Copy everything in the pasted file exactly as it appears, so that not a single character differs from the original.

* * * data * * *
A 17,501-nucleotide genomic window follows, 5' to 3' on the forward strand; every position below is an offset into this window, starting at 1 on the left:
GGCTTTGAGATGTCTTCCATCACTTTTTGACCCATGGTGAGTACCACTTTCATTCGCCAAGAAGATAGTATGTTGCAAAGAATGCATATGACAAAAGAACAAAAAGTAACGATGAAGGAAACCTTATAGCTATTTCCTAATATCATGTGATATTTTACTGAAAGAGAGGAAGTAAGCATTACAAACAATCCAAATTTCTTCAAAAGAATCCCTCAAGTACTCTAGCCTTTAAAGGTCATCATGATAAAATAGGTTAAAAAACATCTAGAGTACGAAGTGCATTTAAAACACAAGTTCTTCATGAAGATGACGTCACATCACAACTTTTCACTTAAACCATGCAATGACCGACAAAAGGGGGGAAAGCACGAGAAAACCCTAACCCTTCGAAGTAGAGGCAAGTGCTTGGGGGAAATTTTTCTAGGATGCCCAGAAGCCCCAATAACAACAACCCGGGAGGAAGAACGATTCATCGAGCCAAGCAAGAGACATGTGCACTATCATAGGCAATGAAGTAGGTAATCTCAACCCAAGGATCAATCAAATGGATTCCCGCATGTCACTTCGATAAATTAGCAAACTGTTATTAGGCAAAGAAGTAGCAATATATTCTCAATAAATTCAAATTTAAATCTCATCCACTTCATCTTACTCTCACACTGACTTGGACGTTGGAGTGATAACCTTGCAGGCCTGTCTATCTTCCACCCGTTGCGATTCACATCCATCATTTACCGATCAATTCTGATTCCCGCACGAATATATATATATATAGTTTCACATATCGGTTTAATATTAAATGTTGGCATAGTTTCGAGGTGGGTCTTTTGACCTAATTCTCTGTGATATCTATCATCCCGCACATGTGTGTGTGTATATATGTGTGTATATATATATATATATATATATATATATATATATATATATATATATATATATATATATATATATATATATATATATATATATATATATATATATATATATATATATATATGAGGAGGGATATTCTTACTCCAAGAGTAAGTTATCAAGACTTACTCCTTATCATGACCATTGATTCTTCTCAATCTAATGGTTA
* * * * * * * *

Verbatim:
A 17,501-nucleotide genomic window follows, 5' to 3' on the forward strand; every position below is an offset into this window, starting at 1 on the left:
GGCTTTGAGATGTCTTCCATCACTTTTTGACCCATGGTGAGTACCACTTTCATTCGCCAAGAAGATAGTATGTTGCAAAGAATGCATATGACAAAAGAACAAAAAGTAACGATGAAGGAAACCTTATAGCTATTTCCTAATATCATGTGATATTTTACTGAAAGAGAGGAAGTAAGCATTACAAACAATCCAAATTTCTTCAAAAGAATCCCTCAAGTACTCTAGCCTTTAAAGGTCATCATGATAAAATAGGTTAAAAAACATCTAGAGTACGAAGTGCATTTAAAACACAAGTTCTTCATGAAGATGACGTCACATCACAACTTTTCACTTAAACCATGCAATGACCGACAAAAGGGGGGAAAGCACGAGAAAACCCTAACCCTTCGAAGTAGAGGCAAGTGCTTGGGGGAAATTTTTCTAGGATGCCCAGAAGCCCCAATAACAACAACCCGGGAGGAAGAACGATTCATCGAGCCAAGCAAGAGACATGTGCACTATCATAGGCAATGAAGTAGGTAATCTCAACCCAAGGATCAATCAAATGGATTCCCGCATGTCACTTCGATAAATTAGCAAACTGTTATTAGGCAAAGAAGTAGCAATATATTCTCAATAAATTCAAATTTAAATCTCATCCACTTCATCTTACTCTCACACTGACTTGGACGTTGGAGTGATAACCTTGCAGGCCTGTCTATCTTCCACCCGTTGCGATTCACATCCATCATTTACCGATCAATTCTGATTCCCGCACGAATATATATATATATAGTTTCACATATCGGTTTAATATTAAATGTTGGCATAGTTTCGAGGTGGGTCTTTTGACCTAATTCTCTGTGATATCTATCATCCCGCACATGTGTGTGTGTATATATGTGTGTATATATATATATATATATATATATATATATATATATATATATATATATATATATATATATATATATATATATATATATATATATATATATATATATATATATATATATATGAGGAGGGATATTCTTACTCCAAGAGTAAGTTATCAAGACTTACTCCTTATCATGACCATTGATTCTTCTCAATCTAATGGTTA